Addiction Treatment in Charleston WV Receives Spotlight From Heroin Detox Clinics As Alarming Rise of Opioid Overdoses in the U.S. Continues

CHARLESTON, W.Va., March 20, 2018 (GLOBE NEWSWIRE) — A resource site dedicated to heroin addiction treatment Heroin Detox Clinics has completed is page for Charleston WV. The new page illustrates opiate and heroin addiction treatment in Charleston West Virginia and how they operate.  According to a recent study reported by the Centers for Disease Control and Prevention, there was an average increase of 30% in 45 out of 50 states.  The Midwest region showed a 70% increase, topping the chart, while the Southeast had the lowest increase at 14%.  These statistics are based on a study from July 2016 to September of 2017.  Considering the 42,000 opioid related deaths on record in 2016, the highest to date, the crisis remains at a critical point.

States, like West Virginia, are working on putting into effect new laws regarding prescription pain medication.  One of the laws is proposing to limit the number of days the pain medication can be prescribed for, anywhere from three to seven days. Following the trail of pain medication addiction, we see it leading to heroin once the prescription has run out. The heroin addiction is also leading to a more deadly drug, fentanyl, which is showing up in overdose reports at an alarming rate of increase.  Heroin is an illegal street drug that is derived from morphine.  Morphine is a prescribed drug that is a natural substance removed from the seed of the opium poppy plant.  Fentanyl is a synthetic opioid very similar to morphine but is 50-100 times more potent than morphine. Both heroin and fentanyl can be a deadly overdose in just one use.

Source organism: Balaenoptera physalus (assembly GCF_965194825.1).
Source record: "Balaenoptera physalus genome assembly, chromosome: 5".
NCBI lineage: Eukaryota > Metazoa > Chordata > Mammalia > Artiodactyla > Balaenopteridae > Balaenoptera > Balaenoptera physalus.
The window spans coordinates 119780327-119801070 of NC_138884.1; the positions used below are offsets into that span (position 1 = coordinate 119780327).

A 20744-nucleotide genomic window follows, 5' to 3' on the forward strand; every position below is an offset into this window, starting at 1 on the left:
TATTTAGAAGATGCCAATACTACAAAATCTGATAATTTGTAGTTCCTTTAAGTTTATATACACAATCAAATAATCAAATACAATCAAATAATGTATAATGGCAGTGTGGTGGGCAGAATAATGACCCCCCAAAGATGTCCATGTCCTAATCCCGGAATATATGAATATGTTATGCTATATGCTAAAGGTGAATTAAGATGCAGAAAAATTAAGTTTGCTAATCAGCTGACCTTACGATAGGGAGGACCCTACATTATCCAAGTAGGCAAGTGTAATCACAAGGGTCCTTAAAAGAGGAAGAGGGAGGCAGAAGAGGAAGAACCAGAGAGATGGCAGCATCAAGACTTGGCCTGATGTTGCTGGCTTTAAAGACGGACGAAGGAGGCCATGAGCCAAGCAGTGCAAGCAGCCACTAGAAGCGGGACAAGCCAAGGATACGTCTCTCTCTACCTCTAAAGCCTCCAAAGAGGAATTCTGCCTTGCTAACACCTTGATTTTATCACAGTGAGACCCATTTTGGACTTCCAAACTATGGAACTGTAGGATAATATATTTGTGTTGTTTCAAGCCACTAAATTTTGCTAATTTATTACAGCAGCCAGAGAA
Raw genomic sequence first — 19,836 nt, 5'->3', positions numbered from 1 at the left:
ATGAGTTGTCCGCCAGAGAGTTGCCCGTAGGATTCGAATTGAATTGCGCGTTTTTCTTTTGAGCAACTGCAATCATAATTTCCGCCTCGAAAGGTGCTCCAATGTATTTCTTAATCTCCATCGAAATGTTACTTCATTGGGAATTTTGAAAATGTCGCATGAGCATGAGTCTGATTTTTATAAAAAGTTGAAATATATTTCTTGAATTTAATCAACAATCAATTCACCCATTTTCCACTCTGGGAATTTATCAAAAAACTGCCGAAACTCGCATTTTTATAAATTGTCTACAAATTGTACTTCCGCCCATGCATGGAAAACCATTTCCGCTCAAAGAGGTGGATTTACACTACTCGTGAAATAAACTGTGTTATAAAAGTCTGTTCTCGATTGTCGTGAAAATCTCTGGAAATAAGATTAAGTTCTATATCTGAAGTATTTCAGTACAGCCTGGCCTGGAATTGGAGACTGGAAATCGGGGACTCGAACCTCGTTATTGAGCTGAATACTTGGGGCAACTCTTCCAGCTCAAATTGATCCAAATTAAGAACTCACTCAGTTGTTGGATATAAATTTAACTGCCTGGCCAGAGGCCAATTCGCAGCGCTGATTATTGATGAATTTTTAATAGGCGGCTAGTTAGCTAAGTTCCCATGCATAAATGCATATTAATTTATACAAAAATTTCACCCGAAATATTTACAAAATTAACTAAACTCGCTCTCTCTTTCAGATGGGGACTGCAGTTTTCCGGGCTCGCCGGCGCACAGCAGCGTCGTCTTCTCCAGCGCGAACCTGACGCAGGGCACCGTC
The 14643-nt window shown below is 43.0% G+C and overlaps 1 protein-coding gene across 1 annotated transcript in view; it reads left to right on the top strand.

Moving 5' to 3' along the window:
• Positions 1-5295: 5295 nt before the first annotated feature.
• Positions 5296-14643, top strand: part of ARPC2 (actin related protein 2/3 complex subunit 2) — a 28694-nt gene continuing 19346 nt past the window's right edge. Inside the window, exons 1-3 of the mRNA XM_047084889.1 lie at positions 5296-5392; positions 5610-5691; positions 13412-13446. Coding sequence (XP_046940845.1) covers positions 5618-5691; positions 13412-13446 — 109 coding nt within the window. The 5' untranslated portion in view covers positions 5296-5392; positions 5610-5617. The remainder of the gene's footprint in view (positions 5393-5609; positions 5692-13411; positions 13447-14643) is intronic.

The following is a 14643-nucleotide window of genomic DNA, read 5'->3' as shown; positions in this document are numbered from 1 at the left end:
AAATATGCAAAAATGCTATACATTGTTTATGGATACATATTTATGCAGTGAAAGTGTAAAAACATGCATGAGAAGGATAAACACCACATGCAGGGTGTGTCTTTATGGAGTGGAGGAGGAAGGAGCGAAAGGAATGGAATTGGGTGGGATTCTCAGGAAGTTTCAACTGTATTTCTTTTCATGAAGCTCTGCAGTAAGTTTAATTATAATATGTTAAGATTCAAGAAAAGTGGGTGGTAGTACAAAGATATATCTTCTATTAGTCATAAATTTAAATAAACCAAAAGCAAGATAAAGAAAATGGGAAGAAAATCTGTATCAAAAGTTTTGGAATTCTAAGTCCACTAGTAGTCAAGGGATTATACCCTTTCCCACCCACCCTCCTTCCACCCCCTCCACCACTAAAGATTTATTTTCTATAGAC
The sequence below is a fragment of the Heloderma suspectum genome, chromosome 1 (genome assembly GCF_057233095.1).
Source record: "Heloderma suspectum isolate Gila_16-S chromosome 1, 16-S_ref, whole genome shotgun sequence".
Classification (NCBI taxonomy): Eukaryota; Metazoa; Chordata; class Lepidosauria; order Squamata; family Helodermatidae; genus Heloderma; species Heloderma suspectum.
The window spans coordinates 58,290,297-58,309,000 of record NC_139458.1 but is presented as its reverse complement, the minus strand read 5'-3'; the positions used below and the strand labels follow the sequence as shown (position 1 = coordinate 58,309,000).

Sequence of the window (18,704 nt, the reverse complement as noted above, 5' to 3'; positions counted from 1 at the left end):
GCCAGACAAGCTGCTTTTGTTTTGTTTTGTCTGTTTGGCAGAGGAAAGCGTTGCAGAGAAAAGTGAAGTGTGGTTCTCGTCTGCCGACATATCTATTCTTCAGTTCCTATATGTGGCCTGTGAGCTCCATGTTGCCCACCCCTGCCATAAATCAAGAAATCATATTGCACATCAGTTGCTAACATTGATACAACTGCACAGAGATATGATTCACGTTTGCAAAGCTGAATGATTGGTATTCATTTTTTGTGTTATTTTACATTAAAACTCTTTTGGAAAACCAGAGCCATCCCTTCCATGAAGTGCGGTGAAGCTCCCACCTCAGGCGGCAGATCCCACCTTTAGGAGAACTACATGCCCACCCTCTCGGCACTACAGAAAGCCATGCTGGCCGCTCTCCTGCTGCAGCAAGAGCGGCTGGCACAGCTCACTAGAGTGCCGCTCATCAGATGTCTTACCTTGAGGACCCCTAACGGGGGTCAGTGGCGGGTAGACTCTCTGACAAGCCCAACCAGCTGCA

When a patient goes home from surgery with a prescription for 30 or more painkillers, addiction is a very high risk. Many patients who are given a month’s supply of pain medication post surgery, are still using the medication three months later and longer.   The American Society of Anesthesiologists have recommended that painkillers be used very sparingly.  They go as far as to say that many patients do not need prescription pain medication at all.

The most common drugs involved in prescription opioid overdose deaths include:

  • Methadone
  • Oxycodone (such as OxyContin®)
  • Hydrocodone (such as Vicodin®)

Treatment for those with opioid use disorder is a critical step. We need to expand access to treatments such as medication-assisted therapy (MAT). MAT is a comprehensive way to address the needs of individuals that combines the use of medication (methadone, buprenorphine, or naltrexone) with counseling and behavioral therapies. There are over 14,500 specialized drug treatment centers in the U.S.  No single treatment is right for every addict.  Addiction is often accompanied by some form of mental issues as well, such as depression or anxiety.  Individual and group therapies are offered in most facilities.  Family counseling, nutritional counseling, exercise, yoga, and all forms of healthy living are things that can be taught in some of the treatment plans.  There are critical tools that need to be given to ensure the addict can integrate back into their life, into their marriage, their job, their family, and become a successful person.  12 step programs with Narcotics Anonymous can be a helpful program for many individuals.   A strong support group of some kind, a program that teaches giving back, and a safe place full of understanding and accountability is critical to living a sober, drug free life.

Author: William Leonard
Address: 27420 Jefferson Ave, Temecula, CA 92590
Phone: 888-325-2454

A photo accompanying this announcement is available at


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